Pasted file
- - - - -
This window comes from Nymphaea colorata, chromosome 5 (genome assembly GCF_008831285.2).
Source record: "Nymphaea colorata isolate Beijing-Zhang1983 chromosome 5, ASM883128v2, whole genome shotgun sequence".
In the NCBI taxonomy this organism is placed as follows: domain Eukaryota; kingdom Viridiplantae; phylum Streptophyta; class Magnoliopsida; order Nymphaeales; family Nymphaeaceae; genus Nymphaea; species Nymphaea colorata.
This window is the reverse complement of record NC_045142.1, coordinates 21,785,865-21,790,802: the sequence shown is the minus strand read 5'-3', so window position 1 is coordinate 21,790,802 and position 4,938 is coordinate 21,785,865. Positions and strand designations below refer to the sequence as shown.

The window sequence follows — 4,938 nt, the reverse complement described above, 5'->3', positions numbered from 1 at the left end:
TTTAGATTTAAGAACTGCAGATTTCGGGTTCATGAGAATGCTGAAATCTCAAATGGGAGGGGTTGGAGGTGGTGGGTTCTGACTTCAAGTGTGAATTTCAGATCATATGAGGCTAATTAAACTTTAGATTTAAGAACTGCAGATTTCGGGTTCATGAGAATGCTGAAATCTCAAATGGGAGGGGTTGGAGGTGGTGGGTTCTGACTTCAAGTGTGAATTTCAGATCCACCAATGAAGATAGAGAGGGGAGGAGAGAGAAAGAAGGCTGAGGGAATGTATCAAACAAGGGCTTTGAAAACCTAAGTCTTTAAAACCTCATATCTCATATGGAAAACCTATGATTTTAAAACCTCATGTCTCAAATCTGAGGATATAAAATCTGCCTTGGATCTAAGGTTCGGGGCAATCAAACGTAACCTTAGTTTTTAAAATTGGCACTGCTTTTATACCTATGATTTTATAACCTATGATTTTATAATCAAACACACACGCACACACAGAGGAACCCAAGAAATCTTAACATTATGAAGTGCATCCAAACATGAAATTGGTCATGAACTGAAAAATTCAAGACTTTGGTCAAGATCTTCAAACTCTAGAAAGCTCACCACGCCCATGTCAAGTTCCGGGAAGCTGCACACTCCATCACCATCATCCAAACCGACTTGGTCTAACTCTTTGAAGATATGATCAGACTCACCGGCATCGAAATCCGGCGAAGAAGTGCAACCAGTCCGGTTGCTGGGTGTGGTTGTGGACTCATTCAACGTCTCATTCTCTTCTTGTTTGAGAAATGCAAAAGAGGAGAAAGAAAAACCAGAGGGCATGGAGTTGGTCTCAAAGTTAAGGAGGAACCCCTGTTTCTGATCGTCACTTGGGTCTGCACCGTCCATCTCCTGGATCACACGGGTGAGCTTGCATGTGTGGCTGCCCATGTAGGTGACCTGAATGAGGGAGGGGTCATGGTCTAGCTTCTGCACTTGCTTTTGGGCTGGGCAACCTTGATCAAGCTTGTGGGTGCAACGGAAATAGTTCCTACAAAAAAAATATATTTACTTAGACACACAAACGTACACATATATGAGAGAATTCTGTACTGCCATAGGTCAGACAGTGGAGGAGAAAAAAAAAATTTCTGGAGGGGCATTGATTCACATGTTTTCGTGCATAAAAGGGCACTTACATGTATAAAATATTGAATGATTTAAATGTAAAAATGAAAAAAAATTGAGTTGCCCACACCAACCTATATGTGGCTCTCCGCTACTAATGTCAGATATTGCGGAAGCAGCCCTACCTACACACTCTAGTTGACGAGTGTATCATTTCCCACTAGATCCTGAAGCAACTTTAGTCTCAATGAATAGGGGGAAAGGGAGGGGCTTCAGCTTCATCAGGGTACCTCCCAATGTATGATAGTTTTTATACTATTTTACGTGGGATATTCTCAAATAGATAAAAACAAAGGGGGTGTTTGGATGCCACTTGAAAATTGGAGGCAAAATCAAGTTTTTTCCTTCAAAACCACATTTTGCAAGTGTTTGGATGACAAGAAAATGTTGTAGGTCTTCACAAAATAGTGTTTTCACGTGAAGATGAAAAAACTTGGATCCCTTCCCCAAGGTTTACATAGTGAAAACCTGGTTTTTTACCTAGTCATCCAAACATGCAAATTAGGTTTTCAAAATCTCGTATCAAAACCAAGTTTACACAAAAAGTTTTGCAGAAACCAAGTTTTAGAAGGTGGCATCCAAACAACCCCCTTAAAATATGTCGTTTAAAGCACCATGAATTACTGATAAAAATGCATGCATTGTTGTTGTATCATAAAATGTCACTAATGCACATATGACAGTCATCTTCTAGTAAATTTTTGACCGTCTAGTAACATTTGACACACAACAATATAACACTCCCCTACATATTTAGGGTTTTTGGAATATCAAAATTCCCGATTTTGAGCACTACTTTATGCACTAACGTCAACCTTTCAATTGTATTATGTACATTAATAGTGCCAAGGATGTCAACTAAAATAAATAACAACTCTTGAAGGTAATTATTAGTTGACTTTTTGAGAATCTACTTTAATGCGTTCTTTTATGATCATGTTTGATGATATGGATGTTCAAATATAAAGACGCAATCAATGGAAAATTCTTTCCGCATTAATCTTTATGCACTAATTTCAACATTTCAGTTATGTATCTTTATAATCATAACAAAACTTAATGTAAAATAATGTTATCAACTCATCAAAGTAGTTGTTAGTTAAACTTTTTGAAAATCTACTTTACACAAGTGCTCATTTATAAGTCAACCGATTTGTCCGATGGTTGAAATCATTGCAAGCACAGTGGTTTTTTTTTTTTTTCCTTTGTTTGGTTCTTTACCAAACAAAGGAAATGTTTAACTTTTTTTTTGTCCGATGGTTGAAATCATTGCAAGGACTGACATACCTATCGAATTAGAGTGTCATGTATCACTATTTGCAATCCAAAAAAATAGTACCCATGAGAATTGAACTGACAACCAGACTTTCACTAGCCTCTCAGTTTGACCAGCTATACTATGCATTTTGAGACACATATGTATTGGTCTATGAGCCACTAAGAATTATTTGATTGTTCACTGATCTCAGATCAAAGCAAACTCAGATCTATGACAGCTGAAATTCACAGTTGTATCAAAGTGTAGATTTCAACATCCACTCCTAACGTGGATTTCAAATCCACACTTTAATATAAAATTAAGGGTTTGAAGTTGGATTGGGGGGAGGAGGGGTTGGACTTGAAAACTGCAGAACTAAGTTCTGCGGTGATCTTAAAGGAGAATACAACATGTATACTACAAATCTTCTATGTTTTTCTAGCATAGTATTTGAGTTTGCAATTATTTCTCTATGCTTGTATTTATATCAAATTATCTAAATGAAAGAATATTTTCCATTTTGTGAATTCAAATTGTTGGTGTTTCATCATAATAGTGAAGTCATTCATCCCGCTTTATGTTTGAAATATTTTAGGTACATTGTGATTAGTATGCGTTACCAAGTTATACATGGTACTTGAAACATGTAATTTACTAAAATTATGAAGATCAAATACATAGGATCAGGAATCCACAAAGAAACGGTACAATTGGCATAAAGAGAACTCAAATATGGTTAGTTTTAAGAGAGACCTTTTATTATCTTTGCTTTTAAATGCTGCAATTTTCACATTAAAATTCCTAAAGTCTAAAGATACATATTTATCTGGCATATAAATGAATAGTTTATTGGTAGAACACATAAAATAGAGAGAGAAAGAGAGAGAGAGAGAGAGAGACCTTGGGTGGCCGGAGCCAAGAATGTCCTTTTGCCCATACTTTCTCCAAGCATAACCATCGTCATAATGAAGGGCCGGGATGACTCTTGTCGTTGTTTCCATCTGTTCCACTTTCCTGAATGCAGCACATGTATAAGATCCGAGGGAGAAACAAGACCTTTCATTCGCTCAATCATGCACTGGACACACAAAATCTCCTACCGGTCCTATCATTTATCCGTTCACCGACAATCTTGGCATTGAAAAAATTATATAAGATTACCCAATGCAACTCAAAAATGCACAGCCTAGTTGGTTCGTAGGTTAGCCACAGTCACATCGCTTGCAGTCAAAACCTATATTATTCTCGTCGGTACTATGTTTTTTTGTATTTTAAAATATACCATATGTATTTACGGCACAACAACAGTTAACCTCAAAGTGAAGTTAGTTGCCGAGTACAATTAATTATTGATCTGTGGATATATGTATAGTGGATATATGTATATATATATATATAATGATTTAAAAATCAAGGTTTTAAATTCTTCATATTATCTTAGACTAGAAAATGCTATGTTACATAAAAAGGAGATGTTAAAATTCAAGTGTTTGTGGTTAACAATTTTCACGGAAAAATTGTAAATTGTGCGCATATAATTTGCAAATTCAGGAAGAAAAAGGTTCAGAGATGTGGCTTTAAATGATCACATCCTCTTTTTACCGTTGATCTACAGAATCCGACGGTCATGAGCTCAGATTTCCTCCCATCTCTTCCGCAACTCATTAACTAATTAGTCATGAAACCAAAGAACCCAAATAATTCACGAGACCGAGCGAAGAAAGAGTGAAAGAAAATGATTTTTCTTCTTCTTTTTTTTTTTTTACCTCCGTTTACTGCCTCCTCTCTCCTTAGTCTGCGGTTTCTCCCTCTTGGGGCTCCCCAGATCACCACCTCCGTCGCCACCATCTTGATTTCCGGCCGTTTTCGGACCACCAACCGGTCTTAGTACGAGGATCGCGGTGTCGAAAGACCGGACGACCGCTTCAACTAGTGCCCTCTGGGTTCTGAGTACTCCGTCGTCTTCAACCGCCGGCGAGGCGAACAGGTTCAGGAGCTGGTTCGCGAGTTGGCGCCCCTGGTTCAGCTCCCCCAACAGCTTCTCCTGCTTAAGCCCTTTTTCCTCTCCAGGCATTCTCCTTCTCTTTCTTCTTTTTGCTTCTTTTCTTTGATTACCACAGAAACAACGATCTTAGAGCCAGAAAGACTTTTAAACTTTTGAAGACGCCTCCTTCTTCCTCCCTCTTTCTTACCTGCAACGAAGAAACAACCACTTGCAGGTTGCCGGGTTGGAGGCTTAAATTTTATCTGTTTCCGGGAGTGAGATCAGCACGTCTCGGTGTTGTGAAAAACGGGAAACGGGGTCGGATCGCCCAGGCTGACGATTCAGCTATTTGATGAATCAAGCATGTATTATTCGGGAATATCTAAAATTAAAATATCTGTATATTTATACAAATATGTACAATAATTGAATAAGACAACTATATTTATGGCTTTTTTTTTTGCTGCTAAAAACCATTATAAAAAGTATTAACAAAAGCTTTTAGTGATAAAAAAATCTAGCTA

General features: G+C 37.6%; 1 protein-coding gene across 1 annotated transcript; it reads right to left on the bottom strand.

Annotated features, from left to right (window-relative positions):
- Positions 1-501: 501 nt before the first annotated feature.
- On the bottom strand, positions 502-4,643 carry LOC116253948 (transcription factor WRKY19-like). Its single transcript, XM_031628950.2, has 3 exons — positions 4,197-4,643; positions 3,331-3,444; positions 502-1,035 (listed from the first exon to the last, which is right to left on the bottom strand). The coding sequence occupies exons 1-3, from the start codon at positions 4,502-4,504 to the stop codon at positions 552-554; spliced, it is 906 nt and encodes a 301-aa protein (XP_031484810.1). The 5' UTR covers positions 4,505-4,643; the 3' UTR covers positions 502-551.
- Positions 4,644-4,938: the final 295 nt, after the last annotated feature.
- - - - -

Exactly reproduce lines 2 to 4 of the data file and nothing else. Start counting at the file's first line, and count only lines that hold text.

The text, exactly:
Source record: "Nymphaea colorata isolate Beijing-Zhang1983 chromosome 5, ASM883128v2, whole genome shotgun sequence".
In the NCBI taxonomy this organism is placed as follows: domain Eukaryota; kingdom Viridiplantae; phylum Streptophyta; class Magnoliopsida; order Nymphaeales; family Nymphaeaceae; genus Nymphaea; species Nymphaea colorata.
This window is the reverse complement of record NC_045142.1, coordinates 21,785,865-21,790,802: the sequence shown is the minus strand read 5'-3', so window position 1 is coordinate 21,790,802 and position 4,938 is coordinate 21,785,865. Positions and strand designations below refer to the sequence as shown.